What part of yourself are you afraid to see? How much energy do you spend denying that this part of you exists? What excuses for maintaining your status quo evaporate if you accept that, yes, you really are a person who wants X, Y, and Z no matter how inconvenient they are to your life?

These are not small questions.

(So, that covers the positives we refuse to see. Now comes its mirror opposite.)


When it comes to the giant pile of negative lumps shoved under those rugs, I think it’s safe to say that we’ve all tripped over those a time or two. You know what I’m talking about: the uninvolved spouse, the mentally ill acquaintance, the addled parent. Maybe it’s a condition everyone pretends doesn’t exist. Perhaps its untenable money problems. Or a passive aggressive relationship that has morphed into abuse and permanently poisoned the well. Whatever it is, we’ve turned ourselves into pretzels to avoid it. We refuse to look in the mirror, let alone recognize the situation for what it really is. (It’s so easy to get confused.*) When asked, we parrot the party line: what we wish were the case—maybe what even used to be the case—but an honest assessment is more than we are willing to consider. (And so, the lump grows larger.) It is these situations which fester until they become so unbearable that we have no choice but to re-boot. “I can’t live this way, anymore,” we realize, terrified by what comes next but knowing we’ll drown if we fail to make a change.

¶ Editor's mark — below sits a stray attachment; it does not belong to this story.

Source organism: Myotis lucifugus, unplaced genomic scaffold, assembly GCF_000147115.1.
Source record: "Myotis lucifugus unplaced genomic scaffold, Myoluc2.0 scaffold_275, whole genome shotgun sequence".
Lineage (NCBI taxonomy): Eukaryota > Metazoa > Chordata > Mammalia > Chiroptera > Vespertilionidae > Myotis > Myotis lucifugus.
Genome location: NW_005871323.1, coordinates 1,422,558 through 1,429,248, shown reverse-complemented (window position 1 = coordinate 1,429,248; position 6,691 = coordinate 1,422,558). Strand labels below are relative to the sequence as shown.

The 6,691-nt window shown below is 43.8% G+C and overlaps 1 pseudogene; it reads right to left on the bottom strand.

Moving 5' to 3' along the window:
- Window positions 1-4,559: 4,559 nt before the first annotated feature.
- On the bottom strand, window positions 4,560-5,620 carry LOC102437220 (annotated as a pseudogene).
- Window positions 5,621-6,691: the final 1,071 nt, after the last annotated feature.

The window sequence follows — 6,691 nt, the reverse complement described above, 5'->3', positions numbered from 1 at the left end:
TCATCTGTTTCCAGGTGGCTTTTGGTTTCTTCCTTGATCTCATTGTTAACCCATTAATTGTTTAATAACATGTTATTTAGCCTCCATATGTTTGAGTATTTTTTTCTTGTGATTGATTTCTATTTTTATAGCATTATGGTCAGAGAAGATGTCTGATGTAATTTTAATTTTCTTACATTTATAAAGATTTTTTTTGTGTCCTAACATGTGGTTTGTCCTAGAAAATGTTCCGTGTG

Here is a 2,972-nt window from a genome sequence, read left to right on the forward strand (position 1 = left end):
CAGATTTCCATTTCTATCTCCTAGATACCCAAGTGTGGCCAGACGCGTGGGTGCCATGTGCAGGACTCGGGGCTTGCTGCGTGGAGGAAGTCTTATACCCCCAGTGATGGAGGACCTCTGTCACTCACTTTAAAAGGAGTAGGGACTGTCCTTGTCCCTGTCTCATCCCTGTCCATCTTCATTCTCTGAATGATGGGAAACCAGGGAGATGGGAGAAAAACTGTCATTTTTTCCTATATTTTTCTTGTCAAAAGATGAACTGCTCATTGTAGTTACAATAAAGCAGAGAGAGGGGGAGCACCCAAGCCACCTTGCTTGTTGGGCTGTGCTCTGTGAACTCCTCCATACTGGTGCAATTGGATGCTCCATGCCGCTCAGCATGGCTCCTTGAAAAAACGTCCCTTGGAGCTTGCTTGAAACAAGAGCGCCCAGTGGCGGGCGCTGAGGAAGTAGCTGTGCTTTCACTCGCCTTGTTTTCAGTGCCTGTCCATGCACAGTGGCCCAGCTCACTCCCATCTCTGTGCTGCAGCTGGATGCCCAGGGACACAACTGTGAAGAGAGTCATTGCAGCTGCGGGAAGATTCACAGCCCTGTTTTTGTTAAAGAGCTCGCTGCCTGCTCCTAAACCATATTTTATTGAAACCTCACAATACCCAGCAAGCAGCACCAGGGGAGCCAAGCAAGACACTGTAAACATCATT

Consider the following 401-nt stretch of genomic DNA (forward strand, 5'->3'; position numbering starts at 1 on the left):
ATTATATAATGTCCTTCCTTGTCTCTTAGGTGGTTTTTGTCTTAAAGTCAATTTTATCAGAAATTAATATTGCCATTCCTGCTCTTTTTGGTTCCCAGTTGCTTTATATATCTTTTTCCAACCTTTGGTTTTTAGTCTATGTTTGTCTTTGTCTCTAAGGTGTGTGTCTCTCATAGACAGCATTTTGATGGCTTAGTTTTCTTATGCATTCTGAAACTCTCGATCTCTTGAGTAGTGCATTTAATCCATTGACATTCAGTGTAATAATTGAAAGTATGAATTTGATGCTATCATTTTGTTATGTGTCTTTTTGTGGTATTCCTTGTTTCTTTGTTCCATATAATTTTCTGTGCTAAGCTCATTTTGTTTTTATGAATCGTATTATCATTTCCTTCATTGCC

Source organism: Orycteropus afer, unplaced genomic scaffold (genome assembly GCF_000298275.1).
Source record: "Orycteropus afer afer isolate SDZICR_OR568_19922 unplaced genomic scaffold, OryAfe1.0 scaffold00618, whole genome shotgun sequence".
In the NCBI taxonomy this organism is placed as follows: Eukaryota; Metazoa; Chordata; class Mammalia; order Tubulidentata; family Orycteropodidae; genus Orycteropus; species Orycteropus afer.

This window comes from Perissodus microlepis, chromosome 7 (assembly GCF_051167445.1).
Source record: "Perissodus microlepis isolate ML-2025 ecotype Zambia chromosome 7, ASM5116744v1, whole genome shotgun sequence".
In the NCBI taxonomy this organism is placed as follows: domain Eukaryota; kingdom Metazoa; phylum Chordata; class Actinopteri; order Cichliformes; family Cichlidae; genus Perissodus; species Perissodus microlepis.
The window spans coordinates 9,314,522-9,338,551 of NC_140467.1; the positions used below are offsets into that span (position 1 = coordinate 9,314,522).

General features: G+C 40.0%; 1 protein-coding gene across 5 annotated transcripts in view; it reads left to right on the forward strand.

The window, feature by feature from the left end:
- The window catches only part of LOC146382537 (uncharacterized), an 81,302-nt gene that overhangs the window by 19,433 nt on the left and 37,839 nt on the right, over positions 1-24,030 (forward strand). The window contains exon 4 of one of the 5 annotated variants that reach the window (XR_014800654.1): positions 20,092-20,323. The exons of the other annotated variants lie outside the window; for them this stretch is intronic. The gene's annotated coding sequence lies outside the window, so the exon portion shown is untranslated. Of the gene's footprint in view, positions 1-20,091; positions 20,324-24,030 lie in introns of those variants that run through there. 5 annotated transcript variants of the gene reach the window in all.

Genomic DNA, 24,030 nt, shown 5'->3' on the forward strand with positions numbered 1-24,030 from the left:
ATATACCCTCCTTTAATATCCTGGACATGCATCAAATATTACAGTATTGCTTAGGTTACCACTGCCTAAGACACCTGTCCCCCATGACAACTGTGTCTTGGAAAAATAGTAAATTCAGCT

Where are you on this spectrum? Do you see what is there or what you want to see?


What happens if you do nothing?

Are you ok with that?


Most of us fear change—especially when it’s up to us to make it. But you wouldn’t be reading this blog if you didn’t already believe that seeing situations and people for what they truly are is a far preferable alternative to a life of smoke and mirrors. The temporary instability, pain, and chaos that change invites is worth it if we come out on the other side with a much more honest and stable understanding of who we are and the life we’re living.

Don’t be afraid of what you see. Take the next step. You can handle it.

Closing eyes

*Keep in mind, too, the problems generated when we refuse to see changes in another person. A key example of this is an inability to recognize siblings as grown adults, different from who they were before. A lot of family issues arise from the inability to see them for who they are today, not who they were years ago.


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One Response to “Seeing What We Want to See vs. What is Truly There”

  1. Jim Patterson Says:

    Better yet, what part of you are you afraid to see that you don’t know even exists.